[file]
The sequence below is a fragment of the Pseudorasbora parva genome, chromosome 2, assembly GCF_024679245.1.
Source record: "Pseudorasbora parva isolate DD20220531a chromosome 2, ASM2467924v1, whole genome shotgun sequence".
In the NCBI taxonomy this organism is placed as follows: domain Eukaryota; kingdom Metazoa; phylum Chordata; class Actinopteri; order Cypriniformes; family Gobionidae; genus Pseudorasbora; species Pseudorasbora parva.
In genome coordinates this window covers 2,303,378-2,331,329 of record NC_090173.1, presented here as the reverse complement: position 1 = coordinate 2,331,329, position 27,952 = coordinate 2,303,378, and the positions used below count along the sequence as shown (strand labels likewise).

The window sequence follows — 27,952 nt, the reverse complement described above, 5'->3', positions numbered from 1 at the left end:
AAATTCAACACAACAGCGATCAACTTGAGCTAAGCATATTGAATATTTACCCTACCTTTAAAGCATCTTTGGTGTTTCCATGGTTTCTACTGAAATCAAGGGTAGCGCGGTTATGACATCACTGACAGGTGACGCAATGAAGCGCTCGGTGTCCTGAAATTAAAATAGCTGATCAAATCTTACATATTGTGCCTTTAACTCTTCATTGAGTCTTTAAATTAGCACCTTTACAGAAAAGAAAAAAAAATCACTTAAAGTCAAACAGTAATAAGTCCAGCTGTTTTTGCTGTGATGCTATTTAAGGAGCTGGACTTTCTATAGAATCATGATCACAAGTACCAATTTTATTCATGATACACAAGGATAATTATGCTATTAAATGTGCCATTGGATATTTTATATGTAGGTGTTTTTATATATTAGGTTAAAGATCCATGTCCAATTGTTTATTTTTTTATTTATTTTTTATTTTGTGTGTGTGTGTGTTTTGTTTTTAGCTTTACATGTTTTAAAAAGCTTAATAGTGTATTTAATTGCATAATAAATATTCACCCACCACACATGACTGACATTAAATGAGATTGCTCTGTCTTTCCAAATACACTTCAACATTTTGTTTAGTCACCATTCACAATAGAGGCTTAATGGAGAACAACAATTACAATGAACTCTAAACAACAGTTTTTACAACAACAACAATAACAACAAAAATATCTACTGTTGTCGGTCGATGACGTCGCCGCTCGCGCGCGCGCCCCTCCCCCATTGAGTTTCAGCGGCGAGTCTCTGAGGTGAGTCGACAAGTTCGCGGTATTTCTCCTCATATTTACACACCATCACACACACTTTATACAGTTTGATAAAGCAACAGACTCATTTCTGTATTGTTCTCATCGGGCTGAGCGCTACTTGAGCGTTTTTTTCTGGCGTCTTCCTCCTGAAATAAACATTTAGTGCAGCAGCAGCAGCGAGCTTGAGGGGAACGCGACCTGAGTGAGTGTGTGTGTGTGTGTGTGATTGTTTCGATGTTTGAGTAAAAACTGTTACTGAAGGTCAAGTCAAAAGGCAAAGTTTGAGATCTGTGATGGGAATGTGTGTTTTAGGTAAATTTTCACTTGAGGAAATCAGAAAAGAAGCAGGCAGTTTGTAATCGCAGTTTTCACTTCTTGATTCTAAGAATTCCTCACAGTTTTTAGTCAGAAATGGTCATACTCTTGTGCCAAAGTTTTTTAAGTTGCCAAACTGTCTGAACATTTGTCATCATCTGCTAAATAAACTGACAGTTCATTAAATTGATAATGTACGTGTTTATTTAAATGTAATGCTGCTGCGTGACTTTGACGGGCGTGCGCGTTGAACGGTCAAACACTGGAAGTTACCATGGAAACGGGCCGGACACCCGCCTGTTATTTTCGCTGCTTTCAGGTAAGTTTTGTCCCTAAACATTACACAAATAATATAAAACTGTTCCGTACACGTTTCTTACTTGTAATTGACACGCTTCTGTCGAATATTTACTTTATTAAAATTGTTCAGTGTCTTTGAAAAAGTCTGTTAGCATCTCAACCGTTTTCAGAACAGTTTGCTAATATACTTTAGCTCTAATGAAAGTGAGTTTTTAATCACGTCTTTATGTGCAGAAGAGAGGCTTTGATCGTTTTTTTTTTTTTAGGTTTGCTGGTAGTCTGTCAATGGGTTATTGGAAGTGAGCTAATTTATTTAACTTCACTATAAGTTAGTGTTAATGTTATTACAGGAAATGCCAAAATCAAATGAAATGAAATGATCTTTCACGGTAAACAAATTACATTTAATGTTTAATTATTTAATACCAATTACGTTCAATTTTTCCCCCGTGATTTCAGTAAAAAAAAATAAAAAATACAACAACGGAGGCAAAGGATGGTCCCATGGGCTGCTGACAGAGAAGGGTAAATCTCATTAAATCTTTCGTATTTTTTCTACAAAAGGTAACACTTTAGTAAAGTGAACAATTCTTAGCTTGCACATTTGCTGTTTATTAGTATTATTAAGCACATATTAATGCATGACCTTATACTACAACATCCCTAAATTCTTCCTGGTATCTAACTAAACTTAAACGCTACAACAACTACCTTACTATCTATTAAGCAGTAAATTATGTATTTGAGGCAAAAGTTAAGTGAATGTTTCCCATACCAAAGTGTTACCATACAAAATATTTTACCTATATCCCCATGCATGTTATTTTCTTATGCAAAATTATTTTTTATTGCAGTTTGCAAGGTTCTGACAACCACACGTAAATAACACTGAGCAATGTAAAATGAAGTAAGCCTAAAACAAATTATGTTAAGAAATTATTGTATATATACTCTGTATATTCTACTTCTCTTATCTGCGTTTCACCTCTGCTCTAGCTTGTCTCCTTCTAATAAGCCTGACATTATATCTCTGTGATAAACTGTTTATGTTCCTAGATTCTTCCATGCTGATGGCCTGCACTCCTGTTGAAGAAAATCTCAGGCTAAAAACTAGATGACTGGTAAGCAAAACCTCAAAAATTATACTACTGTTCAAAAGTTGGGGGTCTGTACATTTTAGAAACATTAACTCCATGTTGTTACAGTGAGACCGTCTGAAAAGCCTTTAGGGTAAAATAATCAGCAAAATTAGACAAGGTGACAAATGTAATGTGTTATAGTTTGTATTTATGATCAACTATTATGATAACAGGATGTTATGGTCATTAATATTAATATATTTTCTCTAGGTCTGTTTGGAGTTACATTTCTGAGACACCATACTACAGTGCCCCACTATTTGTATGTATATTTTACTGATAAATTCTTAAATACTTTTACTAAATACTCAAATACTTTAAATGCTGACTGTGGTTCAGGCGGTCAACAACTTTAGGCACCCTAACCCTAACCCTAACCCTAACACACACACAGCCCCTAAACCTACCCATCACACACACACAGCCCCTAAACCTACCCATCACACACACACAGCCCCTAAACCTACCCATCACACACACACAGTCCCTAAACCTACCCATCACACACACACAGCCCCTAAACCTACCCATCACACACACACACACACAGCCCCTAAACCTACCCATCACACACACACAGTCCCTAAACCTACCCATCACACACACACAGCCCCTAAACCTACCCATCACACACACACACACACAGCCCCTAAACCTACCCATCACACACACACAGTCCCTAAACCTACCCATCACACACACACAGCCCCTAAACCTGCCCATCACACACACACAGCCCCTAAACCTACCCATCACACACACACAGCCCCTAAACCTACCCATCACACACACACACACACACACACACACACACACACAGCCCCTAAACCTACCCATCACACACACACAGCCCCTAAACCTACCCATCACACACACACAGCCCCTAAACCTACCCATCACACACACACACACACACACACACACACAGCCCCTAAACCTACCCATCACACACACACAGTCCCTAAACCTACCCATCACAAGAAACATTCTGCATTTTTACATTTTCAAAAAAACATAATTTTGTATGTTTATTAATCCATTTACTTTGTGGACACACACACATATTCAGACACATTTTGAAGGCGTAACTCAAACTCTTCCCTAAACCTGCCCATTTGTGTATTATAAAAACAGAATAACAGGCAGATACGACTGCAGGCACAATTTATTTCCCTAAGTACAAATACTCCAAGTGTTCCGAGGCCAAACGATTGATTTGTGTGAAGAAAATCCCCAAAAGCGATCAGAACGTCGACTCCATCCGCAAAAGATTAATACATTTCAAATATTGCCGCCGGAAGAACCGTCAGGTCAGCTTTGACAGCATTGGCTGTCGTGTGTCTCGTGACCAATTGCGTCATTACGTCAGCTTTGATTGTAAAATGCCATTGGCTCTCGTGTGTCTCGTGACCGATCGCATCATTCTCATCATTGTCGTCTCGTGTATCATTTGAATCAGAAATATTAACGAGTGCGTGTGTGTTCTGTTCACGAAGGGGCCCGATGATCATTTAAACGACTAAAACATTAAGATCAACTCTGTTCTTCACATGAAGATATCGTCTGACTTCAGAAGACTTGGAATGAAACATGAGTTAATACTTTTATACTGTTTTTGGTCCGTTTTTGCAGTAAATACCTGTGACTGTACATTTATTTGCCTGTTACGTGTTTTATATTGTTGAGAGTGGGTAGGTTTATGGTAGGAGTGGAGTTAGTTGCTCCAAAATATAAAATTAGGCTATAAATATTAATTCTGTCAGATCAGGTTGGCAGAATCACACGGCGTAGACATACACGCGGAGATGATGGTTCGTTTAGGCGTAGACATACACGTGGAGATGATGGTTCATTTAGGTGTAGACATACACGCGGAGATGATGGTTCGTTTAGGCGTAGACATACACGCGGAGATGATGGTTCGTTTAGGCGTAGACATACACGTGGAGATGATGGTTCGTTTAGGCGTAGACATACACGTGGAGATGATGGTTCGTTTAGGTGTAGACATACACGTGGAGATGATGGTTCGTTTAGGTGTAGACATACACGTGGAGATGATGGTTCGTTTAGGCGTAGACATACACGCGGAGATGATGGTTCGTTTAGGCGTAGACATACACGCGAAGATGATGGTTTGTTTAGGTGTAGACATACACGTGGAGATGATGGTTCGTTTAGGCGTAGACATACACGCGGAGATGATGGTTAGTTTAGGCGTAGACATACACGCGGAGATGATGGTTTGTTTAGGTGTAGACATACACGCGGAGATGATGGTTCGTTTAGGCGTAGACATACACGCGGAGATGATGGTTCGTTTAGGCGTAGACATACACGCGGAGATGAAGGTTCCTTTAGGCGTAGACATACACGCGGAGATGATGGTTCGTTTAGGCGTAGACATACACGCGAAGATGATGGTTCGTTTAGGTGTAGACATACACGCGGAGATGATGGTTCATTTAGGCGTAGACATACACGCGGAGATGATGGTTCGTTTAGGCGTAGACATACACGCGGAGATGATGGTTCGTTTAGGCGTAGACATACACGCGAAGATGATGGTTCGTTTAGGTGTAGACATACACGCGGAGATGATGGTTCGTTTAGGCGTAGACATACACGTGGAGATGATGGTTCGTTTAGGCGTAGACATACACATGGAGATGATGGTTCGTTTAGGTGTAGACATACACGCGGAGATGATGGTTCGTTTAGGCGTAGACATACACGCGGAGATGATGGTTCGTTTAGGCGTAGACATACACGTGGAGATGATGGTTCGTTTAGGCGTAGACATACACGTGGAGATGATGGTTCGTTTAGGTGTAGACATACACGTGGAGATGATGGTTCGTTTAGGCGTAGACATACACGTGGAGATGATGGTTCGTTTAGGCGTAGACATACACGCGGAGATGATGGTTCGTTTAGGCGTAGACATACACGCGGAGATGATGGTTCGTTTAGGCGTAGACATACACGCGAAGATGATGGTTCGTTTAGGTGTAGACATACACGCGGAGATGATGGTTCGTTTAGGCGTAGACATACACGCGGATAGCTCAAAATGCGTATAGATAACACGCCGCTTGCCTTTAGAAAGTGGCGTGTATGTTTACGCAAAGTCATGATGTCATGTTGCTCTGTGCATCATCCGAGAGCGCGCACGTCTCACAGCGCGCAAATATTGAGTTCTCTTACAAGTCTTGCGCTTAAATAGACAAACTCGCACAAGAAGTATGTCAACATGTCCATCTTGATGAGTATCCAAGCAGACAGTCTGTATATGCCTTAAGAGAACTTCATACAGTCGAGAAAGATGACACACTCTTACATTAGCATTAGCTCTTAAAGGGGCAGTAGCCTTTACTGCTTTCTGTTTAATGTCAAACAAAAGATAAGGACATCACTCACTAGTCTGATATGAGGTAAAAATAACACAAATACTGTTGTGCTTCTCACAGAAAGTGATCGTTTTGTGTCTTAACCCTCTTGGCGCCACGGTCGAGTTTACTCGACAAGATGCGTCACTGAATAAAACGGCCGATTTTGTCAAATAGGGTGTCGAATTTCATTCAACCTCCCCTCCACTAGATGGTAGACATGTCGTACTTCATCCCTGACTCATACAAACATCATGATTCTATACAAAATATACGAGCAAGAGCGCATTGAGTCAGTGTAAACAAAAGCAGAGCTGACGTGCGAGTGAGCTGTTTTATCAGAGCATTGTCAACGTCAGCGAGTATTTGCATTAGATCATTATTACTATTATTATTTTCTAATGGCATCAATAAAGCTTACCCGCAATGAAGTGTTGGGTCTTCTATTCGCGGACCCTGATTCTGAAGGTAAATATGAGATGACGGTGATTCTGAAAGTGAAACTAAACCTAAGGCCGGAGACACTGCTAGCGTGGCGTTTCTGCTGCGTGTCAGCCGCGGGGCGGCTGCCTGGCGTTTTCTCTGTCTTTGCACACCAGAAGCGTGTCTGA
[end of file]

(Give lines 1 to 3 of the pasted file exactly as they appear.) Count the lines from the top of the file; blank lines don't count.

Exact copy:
The sequence below is a fragment of the Pseudorasbora parva genome, chromosome 2, assembly GCF_024679245.1.
Source record: "Pseudorasbora parva isolate DD20220531a chromosome 2, ASM2467924v1, whole genome shotgun sequence".
In the NCBI taxonomy this organism is placed as follows: domain Eukaryota; kingdom Metazoa; phylum Chordata; class Actinopteri; order Cypriniformes; family Gobionidae; genus Pseudorasbora; species Pseudorasbora parva.